One of the novels that I absolutely love to teach is The Outsiders by S.E. Hinton. I have yet to encounter a student that did not love this novel!
Since the story is set in the 1960s, I go through various activities to help my students understand what life was like in the 1960s. We usually begin with a whole class discussion where students share anything that they know about the 1960s and we record contributions on the board. As more students share their ideas, we begin to build a concept map where we attempt to categorize the contributions and make connections between ideas. When students begin to struggle, I use prompting questions to get them to discuss possible answers (e.g. “Do you think students had calculators in the 1960s?”). Once we have had a great discussion, we work on two main activities: group and individual presentations.
The group presentations are pretty straightforward: students work in small groups to create a multi-media presentation on one aspect of the 1960s in greater detail and then present it to the class. We determine the topics for the presentations from the concept map we created during our discussion. This year, our topics were: fashion, politics, entertainment, television, sports, music, cars, and technology.
The individual presentations integrate drama into Language Arts. I had my students research influential people from the 1960s and each student had to choose one person to research more in-depth. To keep things interesting, no two students were allowed to research the same person. Once they researched and chose an influential person from the 1960s, students were then to “become” this person and be interviewed on a talk show. Students were given about three weeks to prepare for their interviews and they were to focus on content, costume/props, voice and delivery, gestures, and presentation. I provided students with a graphic organizer to help them record their research and prepare for their presentations.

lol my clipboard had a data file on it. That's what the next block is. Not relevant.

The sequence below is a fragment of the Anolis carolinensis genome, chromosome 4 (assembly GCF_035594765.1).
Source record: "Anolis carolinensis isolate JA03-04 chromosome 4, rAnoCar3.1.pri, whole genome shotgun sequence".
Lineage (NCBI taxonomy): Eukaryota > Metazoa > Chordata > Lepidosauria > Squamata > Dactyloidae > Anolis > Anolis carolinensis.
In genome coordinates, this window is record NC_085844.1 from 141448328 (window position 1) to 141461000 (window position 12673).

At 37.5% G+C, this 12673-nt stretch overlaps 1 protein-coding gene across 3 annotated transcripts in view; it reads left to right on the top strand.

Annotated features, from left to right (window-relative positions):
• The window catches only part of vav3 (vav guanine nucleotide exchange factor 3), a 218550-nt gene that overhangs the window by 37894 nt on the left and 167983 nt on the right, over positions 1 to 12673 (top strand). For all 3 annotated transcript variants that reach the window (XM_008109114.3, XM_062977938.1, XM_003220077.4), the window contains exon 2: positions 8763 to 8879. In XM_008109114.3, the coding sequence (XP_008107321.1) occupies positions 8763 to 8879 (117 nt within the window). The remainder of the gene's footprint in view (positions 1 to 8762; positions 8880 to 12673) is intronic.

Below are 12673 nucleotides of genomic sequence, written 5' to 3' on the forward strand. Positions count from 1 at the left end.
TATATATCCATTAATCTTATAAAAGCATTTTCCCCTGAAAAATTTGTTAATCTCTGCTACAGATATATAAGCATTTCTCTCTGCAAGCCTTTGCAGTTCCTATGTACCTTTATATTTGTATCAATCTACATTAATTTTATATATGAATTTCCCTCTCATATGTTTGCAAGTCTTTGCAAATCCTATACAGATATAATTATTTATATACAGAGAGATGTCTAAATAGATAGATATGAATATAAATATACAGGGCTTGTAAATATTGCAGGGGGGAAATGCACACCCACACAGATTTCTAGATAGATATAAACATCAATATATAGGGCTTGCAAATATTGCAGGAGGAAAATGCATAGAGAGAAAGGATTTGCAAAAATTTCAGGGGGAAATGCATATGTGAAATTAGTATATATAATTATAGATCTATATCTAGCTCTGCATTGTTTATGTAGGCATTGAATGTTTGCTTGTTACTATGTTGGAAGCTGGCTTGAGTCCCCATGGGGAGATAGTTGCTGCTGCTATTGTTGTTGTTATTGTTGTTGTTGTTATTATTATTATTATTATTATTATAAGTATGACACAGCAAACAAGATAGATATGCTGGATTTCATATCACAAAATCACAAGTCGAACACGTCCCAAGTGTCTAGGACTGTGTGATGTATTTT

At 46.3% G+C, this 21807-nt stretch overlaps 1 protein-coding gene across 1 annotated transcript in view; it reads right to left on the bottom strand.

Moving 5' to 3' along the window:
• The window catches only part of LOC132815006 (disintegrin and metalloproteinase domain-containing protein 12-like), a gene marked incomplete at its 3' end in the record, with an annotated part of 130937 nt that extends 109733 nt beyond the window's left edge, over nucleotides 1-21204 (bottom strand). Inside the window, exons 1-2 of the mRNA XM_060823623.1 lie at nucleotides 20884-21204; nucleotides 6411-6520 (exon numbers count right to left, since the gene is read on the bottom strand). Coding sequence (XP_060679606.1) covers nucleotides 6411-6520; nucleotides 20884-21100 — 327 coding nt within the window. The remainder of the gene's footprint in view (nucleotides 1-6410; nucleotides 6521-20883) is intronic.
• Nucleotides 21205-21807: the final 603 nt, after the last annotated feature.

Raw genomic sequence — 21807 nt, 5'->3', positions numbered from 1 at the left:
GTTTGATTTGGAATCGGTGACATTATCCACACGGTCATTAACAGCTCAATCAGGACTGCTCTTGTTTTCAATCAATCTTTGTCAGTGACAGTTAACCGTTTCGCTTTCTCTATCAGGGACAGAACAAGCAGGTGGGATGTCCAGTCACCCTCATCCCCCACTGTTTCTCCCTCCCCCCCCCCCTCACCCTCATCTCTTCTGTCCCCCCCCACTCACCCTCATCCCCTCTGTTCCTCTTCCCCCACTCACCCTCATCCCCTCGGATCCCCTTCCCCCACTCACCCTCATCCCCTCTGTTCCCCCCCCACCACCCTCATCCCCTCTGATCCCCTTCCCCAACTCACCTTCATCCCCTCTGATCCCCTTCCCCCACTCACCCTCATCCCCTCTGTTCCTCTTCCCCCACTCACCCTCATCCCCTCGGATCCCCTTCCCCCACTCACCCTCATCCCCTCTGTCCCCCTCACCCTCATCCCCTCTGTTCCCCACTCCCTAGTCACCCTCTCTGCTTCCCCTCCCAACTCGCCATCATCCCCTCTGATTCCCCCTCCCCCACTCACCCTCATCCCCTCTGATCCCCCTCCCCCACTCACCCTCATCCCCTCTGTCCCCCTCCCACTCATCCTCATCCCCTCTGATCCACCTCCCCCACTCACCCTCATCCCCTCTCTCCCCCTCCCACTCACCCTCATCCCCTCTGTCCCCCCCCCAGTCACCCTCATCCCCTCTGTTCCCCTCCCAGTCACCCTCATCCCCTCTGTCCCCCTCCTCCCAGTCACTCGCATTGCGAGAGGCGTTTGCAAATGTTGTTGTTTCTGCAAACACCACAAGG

We had our talk show on Thursday and it was amazing! I wish I could share pictures to show you all the fantastic and creative costumes by students came up with! This was such an engaging experience and both my students and I had a wonderful time and learned so much!
In case you are reading a novel with your students that is set in the 1960s, I have included the worksheet here for your use. Just click on the link!
Science is one of my favourite subjects to teach. Although I love Language Arts, I really enjoy teaching math and science because students have so many opportunities to take part in fun, engaging, and educational activities that allow them to discover concepts and investigate different ideas.